White House Executive Actions Use Energy Efficiency To Combat Climate Change, Poverty

Posted |

As part of its commitment to combatting climate change, the Obama Administration recently announced a number of executive actions and other steps to advance energy efficiency, including in low-income communities. The measures also increase deployment of solar and other renewable energy.

One of the measures directs the Corporation for National and Community Service to consider energy efficiency and climate resilience as factors in selecting new VISTA anti-poverty service projects in low-income communities – the first use of those criteria.

Energy Efficiency in Affordable Housing
The executive actions also include supporting clean energy and energy efficiency for affordable housing, with the U.S. Department of Housing and Urban Development (HUD) affirming that Section 108 funding can be used for clean energy and energy efficiency projects. HUD is to release a renewable energy toolkit in early 2015 with information on using Community Planning and Development funds for cost-effective renewable energy components and cogeneration.

The White House is also strengthening energy codes for commercial and residential buildings to cut emissions by 230 million metric tons of CO2 through 2030 and proposing a new efficiency standard for commercial rooftop air conditioners that would slash their energy use by about 30 percent, according to the American Council for an Energy-Efficient Economy.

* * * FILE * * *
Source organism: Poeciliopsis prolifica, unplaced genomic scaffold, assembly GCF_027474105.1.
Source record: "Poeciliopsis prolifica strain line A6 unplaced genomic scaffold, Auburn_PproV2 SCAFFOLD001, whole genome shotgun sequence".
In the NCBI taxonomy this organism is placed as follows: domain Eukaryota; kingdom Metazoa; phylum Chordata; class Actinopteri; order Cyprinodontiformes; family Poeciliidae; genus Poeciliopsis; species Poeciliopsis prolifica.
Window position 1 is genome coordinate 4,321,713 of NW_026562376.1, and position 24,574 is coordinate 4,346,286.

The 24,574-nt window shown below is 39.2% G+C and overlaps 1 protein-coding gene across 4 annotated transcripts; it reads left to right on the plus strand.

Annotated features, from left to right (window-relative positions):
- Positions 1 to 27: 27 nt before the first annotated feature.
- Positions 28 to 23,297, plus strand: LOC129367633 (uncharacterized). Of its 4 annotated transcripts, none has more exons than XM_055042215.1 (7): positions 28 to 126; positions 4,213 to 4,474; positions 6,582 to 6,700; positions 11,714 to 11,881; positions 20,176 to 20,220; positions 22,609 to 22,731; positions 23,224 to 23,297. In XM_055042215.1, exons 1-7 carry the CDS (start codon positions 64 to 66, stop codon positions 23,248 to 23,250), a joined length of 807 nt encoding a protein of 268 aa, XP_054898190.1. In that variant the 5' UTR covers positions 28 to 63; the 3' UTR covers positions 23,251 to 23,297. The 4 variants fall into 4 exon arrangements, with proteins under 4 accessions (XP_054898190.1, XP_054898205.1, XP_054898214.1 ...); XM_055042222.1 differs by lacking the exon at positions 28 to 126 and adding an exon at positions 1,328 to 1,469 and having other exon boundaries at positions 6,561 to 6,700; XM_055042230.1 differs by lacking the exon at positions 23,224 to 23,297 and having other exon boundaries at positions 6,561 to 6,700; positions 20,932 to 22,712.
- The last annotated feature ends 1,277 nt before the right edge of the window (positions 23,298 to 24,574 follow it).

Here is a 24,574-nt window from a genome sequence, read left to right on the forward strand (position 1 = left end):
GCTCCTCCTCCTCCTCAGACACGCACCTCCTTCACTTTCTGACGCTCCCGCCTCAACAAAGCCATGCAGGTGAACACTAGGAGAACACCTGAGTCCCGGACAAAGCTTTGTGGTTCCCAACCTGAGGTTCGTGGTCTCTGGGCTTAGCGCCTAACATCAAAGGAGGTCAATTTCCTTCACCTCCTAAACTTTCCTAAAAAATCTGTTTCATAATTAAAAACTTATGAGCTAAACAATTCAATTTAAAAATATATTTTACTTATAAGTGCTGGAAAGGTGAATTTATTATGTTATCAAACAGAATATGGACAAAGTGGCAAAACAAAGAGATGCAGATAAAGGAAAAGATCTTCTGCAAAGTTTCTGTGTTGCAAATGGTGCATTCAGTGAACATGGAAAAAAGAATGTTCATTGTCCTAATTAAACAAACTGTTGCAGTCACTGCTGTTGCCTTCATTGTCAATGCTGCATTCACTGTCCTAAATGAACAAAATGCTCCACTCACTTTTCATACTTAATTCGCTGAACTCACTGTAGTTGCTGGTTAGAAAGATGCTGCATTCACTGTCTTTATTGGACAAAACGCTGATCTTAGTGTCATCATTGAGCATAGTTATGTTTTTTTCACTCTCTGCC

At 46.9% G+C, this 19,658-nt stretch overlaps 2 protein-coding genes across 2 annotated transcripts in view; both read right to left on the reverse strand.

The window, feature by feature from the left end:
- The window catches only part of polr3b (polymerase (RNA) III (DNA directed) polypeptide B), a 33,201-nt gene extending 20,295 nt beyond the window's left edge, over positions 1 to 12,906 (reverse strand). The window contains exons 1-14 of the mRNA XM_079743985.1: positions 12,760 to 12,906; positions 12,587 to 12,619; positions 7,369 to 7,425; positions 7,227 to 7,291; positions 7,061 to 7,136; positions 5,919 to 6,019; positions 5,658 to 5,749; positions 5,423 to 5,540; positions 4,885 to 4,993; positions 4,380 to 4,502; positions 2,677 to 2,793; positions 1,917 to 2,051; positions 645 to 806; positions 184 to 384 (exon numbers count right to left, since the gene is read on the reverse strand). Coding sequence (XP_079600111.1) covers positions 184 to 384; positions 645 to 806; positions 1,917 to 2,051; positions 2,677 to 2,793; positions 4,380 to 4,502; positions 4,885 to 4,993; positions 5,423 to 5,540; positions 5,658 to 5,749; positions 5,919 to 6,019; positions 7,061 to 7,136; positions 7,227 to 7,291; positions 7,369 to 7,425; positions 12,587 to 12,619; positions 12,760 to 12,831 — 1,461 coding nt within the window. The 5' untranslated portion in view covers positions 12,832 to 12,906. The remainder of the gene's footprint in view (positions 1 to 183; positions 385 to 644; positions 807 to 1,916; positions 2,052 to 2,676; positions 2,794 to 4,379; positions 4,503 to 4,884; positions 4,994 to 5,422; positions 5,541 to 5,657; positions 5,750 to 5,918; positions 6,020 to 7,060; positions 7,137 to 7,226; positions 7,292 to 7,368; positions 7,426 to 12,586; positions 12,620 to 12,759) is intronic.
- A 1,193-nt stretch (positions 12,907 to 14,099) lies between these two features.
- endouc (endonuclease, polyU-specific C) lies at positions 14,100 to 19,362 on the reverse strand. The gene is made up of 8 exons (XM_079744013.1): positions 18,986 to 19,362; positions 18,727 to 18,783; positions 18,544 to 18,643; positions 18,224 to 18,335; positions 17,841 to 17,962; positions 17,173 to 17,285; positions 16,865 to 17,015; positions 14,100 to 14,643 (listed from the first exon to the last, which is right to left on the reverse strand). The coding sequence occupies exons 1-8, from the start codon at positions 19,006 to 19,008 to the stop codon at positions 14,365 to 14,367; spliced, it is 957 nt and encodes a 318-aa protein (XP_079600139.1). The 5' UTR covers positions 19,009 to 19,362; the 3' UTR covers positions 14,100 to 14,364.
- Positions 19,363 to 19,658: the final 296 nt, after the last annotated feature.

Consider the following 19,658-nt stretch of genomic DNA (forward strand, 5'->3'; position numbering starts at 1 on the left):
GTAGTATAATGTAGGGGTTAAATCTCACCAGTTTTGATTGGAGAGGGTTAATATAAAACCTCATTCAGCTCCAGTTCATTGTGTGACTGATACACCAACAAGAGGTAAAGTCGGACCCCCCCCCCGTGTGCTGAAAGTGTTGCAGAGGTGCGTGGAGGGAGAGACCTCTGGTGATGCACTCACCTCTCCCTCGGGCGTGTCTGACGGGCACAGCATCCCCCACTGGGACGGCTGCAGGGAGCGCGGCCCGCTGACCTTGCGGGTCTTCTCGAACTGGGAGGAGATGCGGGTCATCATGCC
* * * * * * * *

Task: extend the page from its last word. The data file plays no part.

If adopted, the new AC standard would save more energy than any previous standard set by the Department of Energy: 11.7 quads of energy over the lifetime of units sold over 30 years, which is equivalent to more than half of one year’s U.S. residential energy use, the White House said. It also would help cut carbon pollution by more than 60 million metric tons and could save consumers nearly $10 billion on their energy bills through 2030.

The new executive actions also include:

  • Partnering with up to three military bases to create a veterans solar job training pilot; and
  • Investing $68 million in 540 renewable energy and energy efficiency projects in rural areas across the country, including 240 solar projects.

Overall, the White House said, the actions will cut carbon pollution by nearly 300 million metric tons through 2030 – equivalent to taking more than 60 million cars off the road for one year – and save consumers and businesses more than $10 billion on their energy bills.


© 2010-2019 Emerald Cities CollaborativeSM

Nonprofit Web Design by New Media Campaigns